As noted above, however, the requirements for a QDT are far from simple. With respect to the disability tax credit, there are particular requirements and limitations for eligibility. The assessment of whether a particular individual will be eligible for the disability tax credit is done by a doctor, not a financial advisor, and it can be difficult to predict whether or not someone will qualify.
There are also some elements of the QDT which may raise planning challenges, including the limit of one QDT per beneficiary. For example, if the grandparents of a disabled grandchild have chosen to create a testamentary trust for the benefit of their grandchild, only one grandparent is able to have the trust qualify as a QDT. Furthermore, the joint election for the trust to be a QDT must be made each year, and each year the beneficiary must qualify for the disability tax credit. As such, the status of the trust may change from year to year, and must accordingly adapt to the changing application of the tax rules.
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Traditionally, inter vivos trusts (those created by an individual during their lifetime) have paid tax at the highest individual income tax rates, whereas testamentary trusts (which are created by a will) have enjoyed taxation at marginal rates. The income earned with respect to testamentary trusts has traditionally been taxed on a separate tax return, and as such, many have used testamentary trust as a means to income split, significantly minimizing their overall taxes payable.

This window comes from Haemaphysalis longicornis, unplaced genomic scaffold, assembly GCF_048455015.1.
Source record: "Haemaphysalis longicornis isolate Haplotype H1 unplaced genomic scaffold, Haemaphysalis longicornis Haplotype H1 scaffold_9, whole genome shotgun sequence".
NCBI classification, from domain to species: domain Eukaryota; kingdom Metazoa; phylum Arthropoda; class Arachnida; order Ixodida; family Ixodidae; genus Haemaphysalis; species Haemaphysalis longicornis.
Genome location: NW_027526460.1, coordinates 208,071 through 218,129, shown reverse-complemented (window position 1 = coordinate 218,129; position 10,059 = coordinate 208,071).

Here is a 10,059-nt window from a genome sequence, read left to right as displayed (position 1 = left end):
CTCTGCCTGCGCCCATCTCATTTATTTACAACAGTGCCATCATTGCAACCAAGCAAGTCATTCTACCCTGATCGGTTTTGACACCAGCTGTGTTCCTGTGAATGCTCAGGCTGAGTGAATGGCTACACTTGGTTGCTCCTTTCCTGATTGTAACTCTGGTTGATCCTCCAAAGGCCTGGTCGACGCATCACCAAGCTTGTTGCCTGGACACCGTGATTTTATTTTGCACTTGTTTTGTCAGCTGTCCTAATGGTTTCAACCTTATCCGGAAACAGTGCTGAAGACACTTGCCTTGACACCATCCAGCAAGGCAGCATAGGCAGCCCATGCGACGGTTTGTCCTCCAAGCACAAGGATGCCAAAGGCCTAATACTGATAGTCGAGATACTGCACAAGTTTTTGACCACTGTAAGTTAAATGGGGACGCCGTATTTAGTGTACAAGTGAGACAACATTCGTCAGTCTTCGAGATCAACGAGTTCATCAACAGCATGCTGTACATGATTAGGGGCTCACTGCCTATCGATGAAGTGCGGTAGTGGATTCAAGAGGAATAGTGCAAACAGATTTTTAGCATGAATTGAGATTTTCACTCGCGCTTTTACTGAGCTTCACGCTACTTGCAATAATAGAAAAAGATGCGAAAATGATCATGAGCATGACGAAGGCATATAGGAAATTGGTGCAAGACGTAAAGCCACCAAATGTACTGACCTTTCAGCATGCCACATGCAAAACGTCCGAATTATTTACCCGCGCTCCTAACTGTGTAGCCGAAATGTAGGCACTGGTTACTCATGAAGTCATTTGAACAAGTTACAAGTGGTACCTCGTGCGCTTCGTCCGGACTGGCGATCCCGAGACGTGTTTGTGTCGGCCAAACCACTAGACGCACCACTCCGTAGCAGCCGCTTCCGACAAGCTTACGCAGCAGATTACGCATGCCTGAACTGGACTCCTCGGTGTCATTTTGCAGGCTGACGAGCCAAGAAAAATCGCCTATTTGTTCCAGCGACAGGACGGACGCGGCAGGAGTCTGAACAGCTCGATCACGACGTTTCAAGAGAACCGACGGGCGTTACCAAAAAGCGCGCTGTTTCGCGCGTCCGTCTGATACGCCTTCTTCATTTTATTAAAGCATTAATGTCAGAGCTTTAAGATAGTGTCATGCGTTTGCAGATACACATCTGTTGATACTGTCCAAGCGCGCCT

The Federal Government in its 2014 Budget was the first to propose changes to the taxation of testamentary trusts. Specifically, the 2014 Budget announced the elimination of the favourable tax treatment enjoyed by testamentary trusts, such that all trust income would be taxed at the highest marginal rates, and in a similar manner to the taxation of inter vivos trusts.
Draft Federal legislation was subsequently proposed in August, 2014 and was formally enacted in December, 2014, such that the changes would be effective at the Federal level as of January, 2016.
The 2015 Ontario Budget now proposes the implementation of these Federal legislative changes to the taxation of testamentary trusts at the Provincial level.
The changes would mean that testamentary trusts will be taxed at the highest marginal rate with only two exceptions:
a) Graduated Rate Estates (trusts arising as a consequence of the death of a testator rather than because expressly provided for by the terms of a will) would still be taxable at marginal rates, for the first 36 months after the testator’s death; and
b) A Qualified Disability Trust, i.e. a testamentary trust with a beneficiary who qualifies for the disability tax credit, would still be eligible for marginal rates.
In addition, the 2015 Ontario Budget proposes that Ontario tax credit for charitable donations over $200 would be raised to 17.41% for trusts that pay the top marginal personal tax rate.
The government will introduce legislative amendments to implement these measures which, if passed, will take effect January, 2016.